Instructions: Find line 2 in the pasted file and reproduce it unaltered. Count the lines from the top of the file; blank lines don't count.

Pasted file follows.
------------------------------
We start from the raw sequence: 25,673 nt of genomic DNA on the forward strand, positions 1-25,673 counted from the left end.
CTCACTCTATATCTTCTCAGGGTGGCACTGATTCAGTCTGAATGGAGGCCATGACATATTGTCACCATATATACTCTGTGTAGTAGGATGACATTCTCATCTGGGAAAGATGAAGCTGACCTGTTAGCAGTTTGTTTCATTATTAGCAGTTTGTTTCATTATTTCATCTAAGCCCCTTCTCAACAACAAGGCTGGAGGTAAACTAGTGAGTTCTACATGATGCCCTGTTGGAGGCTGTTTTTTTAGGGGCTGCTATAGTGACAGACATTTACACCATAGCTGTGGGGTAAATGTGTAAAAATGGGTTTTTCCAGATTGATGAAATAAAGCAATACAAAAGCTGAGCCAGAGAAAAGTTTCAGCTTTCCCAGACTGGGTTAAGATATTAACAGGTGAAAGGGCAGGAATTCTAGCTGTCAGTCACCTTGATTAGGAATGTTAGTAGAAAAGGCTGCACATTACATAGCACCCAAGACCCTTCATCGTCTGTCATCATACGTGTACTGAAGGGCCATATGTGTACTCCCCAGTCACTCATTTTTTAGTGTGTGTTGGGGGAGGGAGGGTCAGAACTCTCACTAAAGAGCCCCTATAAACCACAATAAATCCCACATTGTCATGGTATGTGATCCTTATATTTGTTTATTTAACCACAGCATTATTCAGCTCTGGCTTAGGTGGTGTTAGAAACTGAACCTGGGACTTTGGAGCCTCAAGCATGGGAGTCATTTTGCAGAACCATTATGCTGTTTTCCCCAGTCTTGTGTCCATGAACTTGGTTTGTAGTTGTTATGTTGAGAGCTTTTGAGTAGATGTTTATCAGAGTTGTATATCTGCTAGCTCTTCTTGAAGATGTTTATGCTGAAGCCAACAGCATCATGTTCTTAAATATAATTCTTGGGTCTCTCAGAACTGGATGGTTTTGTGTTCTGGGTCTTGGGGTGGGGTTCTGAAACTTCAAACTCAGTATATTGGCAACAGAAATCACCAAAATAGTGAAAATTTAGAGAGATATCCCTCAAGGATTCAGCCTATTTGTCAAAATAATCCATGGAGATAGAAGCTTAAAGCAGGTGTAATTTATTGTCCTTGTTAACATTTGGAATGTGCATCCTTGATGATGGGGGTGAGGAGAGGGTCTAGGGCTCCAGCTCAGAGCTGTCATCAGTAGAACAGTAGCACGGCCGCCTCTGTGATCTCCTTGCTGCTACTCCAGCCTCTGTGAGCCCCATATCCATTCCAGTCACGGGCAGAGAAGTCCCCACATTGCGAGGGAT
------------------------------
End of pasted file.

CTCACTCTATATCTTCTCAGGGTGGCACTGATTCAGTCTGAATGGAGGCCATGACATATTGTCACCATATATACTCTGTGTAGTAGGATGACATTCTCATCTGGGAAAGATGAAGCTGACCTGTTAGCAGTTTGTTTCATTATTAGCAGTTTGTTTCATTATTTCATCTAAGCCCCTTCTCAACAACAAGGCTGGAGGTAAACTAGTGAGTTCTACATGATGCCCTGTTGGAGGCTGTTTTTTTAGGGGCTGCTATAGTGACAGACATTTACACCATAGCTGTGGGGTAAATGTGTAAAAATGGGTTTTTCCAGATTGATGAAATAAAGCAATACAAAAGCTGAGCCAGAGAAAAGTTTCAGCTTTCCCAGACTGGGTTAAGATATTAACAGGTGAAAGGGCAGGAATTCTAGCTGTCAGTCACCTTGATTAGGAATGTTAGTAGAAAAGGCTGCACATTACATAGCACCCAAGACCCTTCATCGTCTGTCATCATACGTGTACTGAAGGGCCATATGTGTACTCCCCAGTCACTCATTTTTTAGTGTGTGTTGGGGGAGGGAGGGTCAGAACTCTCACTAAAGAGCCCCTATAAACCACAATAAATCCCACATTGTCATGGTATGTGATCCTTATATTTGTTTATTTAACCACAGCATTATTCAGCTCTGGCTTAGGTGGTGTTAGAAACTGAACCTGGGACTTTGGAGCCTCAAGCATGGGAGTCATTTTGCAGAACCATTATGCTGTTTTCCCCAGTCTTGTGTCCATGAACTTGGTTTGTAGTTGTTATGTTGAGAGCTTTTGAGTAGATGTTTATCAGAGTTGTATATCTGCTAGCTCTTCTTGAAGATGTTTATGCTGAAGCCAACAGCATCATGTTCTTAAATATAATTCTTGGGTCTCTCAGAACTGGATGGTTTTGTGTTCTGGGTCTTGGGGTGGGGTTCTGAAACTTCAAACTCAGTATATTGGCAACAGAAATCACCAAAATAGTGAAAATTTAGAGAGATATCCCTCAAGGATTCAGCCTATTTGTCAAAATAATCCATGGAGATAGAAGCTTAAAGCAGGTGTAATTTATTGTCCTTGTTAACATTTGGAATGTGCATCCTTGATGATGGGGGTGAGGAGAGGGTCTAGGGCTCCAGCTCAGAGCTGTCATCAGTAGAACAGTAGCACGGCCGCCTCTGTGATCTCCTTGCTGCTACTCCAGCCTCTGTGAGCCCCATATCCATTCCAGTCACGGGCAGAGAAGTCCCCACATTGCGAGGGAT